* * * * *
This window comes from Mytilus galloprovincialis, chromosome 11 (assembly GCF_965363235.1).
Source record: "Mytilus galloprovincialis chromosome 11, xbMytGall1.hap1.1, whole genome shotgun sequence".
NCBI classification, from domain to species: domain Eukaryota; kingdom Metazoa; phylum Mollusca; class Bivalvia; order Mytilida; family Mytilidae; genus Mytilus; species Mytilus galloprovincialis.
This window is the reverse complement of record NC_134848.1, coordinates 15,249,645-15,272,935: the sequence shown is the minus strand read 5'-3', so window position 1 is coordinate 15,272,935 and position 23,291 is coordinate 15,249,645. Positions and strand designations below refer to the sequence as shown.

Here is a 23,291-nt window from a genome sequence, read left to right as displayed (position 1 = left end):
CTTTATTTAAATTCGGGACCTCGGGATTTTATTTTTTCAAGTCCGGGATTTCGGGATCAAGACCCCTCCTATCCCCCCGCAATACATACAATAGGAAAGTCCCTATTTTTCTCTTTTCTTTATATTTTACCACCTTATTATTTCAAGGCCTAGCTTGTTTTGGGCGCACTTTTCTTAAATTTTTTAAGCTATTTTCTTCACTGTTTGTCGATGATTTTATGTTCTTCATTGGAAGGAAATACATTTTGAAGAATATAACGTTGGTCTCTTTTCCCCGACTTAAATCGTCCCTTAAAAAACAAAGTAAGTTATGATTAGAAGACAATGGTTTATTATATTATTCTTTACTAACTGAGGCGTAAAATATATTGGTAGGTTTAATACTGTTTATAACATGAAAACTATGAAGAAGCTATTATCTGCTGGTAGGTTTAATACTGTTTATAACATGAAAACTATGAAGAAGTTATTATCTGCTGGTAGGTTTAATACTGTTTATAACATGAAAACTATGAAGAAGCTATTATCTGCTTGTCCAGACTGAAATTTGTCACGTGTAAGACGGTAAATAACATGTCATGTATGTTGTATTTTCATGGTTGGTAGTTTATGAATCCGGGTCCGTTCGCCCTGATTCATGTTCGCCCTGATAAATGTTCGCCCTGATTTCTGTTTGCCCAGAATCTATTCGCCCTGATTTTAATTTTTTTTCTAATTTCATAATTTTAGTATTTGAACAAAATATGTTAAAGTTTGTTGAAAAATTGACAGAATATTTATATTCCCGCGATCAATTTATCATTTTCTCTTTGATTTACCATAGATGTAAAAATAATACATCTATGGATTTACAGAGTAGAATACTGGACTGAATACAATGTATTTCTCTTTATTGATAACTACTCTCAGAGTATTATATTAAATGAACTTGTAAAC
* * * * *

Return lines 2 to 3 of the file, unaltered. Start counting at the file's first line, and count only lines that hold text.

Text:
Source record: "Mytilus galloprovincialis chromosome 11, xbMytGall1.hap1.1, whole genome shotgun sequence".
NCBI classification, from domain to species: domain Eukaryota; kingdom Metazoa; phylum Mollusca; class Bivalvia; order Mytilida; family Mytilidae; genus Mytilus; species Mytilus galloprovincialis.